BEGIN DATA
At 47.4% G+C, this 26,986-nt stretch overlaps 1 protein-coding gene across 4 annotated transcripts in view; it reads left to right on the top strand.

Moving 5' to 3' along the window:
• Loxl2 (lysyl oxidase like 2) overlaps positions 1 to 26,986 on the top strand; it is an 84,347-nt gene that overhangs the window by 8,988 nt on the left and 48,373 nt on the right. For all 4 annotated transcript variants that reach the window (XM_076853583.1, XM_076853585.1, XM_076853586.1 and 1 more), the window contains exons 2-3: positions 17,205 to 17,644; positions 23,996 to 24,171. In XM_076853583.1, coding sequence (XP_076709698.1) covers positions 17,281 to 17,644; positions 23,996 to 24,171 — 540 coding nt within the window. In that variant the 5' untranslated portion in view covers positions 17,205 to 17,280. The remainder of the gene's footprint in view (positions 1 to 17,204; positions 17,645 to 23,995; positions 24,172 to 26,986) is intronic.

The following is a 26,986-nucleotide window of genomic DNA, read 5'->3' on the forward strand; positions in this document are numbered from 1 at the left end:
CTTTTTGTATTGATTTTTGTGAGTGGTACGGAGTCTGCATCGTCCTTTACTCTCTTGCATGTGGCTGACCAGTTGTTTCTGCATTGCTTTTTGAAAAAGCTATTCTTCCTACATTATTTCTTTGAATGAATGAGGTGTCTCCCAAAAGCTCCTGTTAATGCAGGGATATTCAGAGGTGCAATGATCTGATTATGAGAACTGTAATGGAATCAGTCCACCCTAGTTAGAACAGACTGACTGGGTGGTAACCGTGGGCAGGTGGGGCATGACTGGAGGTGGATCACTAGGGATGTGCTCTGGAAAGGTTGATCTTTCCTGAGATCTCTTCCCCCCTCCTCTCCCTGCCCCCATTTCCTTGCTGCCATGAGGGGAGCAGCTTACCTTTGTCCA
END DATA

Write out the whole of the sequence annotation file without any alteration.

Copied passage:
At 47.4% G+C, this 26,986-nt stretch overlaps 1 protein-coding gene across 4 annotated transcripts in view; it reads left to right on the top strand.

Moving 5' to 3' along the window:
• Loxl2 (lysyl oxidase like 2) overlaps positions 1 to 26,986 on the top strand; it is an 84,347-nt gene that overhangs the window by 8,988 nt on the left and 48,373 nt on the right. For all 4 annotated transcript variants that reach the window (XM_076853583.1, XM_076853585.1, XM_076853586.1 and 1 more), the window contains exons 2-3: positions 17,205 to 17,644; positions 23,996 to 24,171. In XM_076853583.1, coding sequence (XP_076709698.1) covers positions 17,281 to 17,644; positions 23,996 to 24,171 — 540 coding nt within the window. In that variant the 5' untranslated portion in view covers positions 17,205 to 17,280. The remainder of the gene's footprint in view (positions 1 to 17,204; positions 17,645 to 23,995; positions 24,172 to 26,986) is intronic.

The following is a 26,986-nucleotide window of genomic DNA, read 5'->3' on the forward strand; positions in this document are numbered from 1 at the left end:
CTTTTTGTATTGATTTTTGTGAGTGGTACGGAGTCTGCATCGTCCTTTACTCTCTTGCATGTGGCTGACCAGTTGTTTCTGCATTGCTTTTTGAAAAAGCTATTCTTCCTACATTATTTCTTTGAATGAATGAGGTGTCTCCCAAAAGCTCCTGTTAATGCAGGGATATTCAGAGGTGCAATGATCTGATTATGAGAACTGTAATGGAATCAGTCCACCCTAGTTAGAACAGACTGACTGGGTGGTAACCGTGGGCAGGTGGGGCATGACTGGAGGTGGATCACTAGGGATGTGCTCTGGAAAGGTTGATCTTTCCTGAGATCTCTTCCCCCCTCCTCTCCCTGCCCCCATTTCCTTGCTGCCATGAGGGGAGCAGCTTACCTTTGTCCA